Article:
Saying I love Game of Thrones is an understatement. After hearing rumblings of it during its second season on HBO, I eventually found myself not only binging my way through the show but even reading through all of the books. There was a point in my life when I actually took it to heart to memorize any and all information about the world created by George RR Martin.
Like most things that exist in our current pop culture zeitgeist there has become a shorthand for what the show is about to casual onlookers and surface-deep watchers. “It’s the show where everybody dies by violent circumstances, there are dragons, a lot of female nudity, and of course a wide array of attractive characters.” Oh wait did I mention the female nudity?
There isn’t anything wrong with this understanding, all of those things are accurate, but boiling down the show to its simplest components is a fundamental misunderstanding of what makes this show so interesting and a standout in fantasy specifically and tv more generally.
Looking at the source material ( which would be a different series onto itself) there are many things that make the Game of Thrones series unique. First off, for a fantasy setting it is subversive of typical tropes found in the genre. Protagonists (at least early on in the show) that are for justice and all that is “good” meet unexpectedly swift deaths to their shock and the viewers. This is groundbreaking in some ways but it paralleled with many of the other shows that started during this time period like The Walking Dead where it feels like no one is safe. This actually gives a sense of suspense or dread when anticipating the next death.
But on a much deeper, and more important level, Martin is able to flip the common archetypes in fiction and change the formula. When was the last time in any form of media that the outcast of society was ever deemed the protagonist or at the very least a part of the “good” team? Aside from Toph Beifong from Avatar: The Last Airbender not many come to mind.
Typically, throughout fiction those who are differently-abled are meant to represent the evil side or a strange force of nature. One does not have to look too far in the past to see examples of this. Stephen King’s Gerald’s Game and its Netflix movie adaptation is an extremely recent example.
Yet here we have a show with multiple characters facing traumas either by birth or circumstance and there is not only a feeling of support for them but they are some of the fan favorites of the series. The series is able to do this in a way where the character’s disability is not their key attribute, but just a part of their complex character.
Characters! Characters matter in this world, especially in relation to other characters. Relationships are old and at times complicated between different characters or groups of characters. This makes for some of the most memorable moments in the books and the show itself. And these characters live in a complex world where each action has ripples throughout the rest of it. The world feels like it is genuinely lived in and fleshed out.
Part of this feeling is due to GoT being a great piece of historical fiction. Martin is not unfamiliar with the turbulent times of the Middle Ages and early Modern Period. Not only does Martin create events and allegories for actual historical events, but he takes it a step further by thinking a few steps ahead in this crazy world. For example, what are the political impacts of having three flying, fire-breathing war machines at your disposal. Or what about an unconquerable magical enemy that is approaching a kingdom splintered by civil wars and disagreements.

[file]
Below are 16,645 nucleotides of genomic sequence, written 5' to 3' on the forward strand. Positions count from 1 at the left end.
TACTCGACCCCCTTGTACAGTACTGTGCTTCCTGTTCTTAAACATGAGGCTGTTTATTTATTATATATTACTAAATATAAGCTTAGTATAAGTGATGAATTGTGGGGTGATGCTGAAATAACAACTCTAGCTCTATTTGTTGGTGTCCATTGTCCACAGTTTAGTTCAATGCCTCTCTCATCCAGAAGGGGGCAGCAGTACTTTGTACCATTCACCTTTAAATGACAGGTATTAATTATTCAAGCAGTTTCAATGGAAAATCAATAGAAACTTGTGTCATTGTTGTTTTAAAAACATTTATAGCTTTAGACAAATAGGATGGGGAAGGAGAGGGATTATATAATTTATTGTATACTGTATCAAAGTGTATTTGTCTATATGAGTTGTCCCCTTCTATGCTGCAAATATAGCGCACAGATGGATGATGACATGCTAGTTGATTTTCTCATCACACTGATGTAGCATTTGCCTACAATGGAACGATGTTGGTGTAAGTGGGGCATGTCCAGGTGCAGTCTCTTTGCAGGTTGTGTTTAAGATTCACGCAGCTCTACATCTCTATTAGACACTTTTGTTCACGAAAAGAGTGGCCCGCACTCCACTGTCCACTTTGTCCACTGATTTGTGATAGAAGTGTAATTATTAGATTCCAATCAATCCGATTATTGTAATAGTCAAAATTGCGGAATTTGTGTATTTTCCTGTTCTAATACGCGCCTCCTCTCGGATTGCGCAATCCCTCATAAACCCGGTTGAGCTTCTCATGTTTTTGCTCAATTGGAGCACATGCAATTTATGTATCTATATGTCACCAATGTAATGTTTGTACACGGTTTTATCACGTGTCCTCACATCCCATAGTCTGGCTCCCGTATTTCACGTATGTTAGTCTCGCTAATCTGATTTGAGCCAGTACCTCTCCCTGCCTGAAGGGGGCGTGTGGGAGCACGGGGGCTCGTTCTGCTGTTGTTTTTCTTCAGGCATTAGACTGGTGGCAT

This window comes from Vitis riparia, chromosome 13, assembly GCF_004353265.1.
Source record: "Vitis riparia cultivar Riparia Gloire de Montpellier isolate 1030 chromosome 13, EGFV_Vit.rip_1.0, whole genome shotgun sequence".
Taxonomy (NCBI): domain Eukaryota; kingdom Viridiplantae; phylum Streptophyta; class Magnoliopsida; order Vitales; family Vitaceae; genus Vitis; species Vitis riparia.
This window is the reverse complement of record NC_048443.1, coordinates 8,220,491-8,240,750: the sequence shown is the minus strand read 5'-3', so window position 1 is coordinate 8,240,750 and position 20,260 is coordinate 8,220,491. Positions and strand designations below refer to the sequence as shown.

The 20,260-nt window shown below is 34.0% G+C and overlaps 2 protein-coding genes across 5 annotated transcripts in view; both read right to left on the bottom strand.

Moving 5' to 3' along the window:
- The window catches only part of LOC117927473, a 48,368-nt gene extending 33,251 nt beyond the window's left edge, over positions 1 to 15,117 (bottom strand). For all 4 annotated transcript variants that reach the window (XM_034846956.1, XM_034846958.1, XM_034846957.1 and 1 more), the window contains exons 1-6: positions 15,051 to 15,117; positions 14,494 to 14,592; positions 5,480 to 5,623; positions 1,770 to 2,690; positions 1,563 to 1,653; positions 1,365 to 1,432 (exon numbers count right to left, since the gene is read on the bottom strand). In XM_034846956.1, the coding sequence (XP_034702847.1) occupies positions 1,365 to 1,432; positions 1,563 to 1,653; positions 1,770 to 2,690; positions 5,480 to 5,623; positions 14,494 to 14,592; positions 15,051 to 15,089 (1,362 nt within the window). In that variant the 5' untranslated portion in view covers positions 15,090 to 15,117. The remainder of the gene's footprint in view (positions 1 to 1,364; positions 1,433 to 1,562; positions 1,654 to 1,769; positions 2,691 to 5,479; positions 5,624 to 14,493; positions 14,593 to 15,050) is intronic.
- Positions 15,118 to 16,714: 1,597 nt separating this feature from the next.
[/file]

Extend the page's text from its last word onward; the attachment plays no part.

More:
Game of Thrones takes us there and it does it in an entertaining way.
That’s why I am writing this, before the final season of the show bombards our brains and preoccupies our time I want to start from the very beginning of the show and work my way up to the finale of season 7 and into the final season itself.
With that being said here are a few caveats/ things I will be adhering to:
- Spoilers of course!: I am not here to slowly unravel the story for those who are unfamiliar with it. This is more of an exercise in re-living something that I already like and talking about it more deeply. That means anything from any GoT series is up for grabs.
If you don’t know what the phrase “R+L=J” is turn back now…or don’t, it’s the internet I can’t control what you do. But here is the fine print saying that anything and everything is up for grabs.
- Yes the books and the show are different: I have read all the books, which is not necessary to enjoy the show. But, if I find it necessary or interesting I will reference the books during a review or season recap.
- Structure: So since I have seen every episode/ season of the show I figured the best course of action is to do as follows. Create my impressions from what I remember about that season from my memory, then do an episode by episode summary/review/ thoughts then finally an end of season thoughts on the season as a whole.
- Time: If I was a student still or actually did not work a billion hours I could probably get this monster of a thing done within a month or two, alas I have a full time job so it probably will be relegated to weekends or late nights.
- What about the books: Since Winds of Winter seems nowhere close to being done (George Martin is a busy guy these days) I do not really want to go through the full swath of text without an end in sight. A few dozen hours of television is one thing but five books numbering in a few hundred pages at least per book is daunting. If you are interested in a chapter by chapter summary of the books check out GOTacademy on YouTube.
So I hope you will embark with me on The Road to the Iron Throne.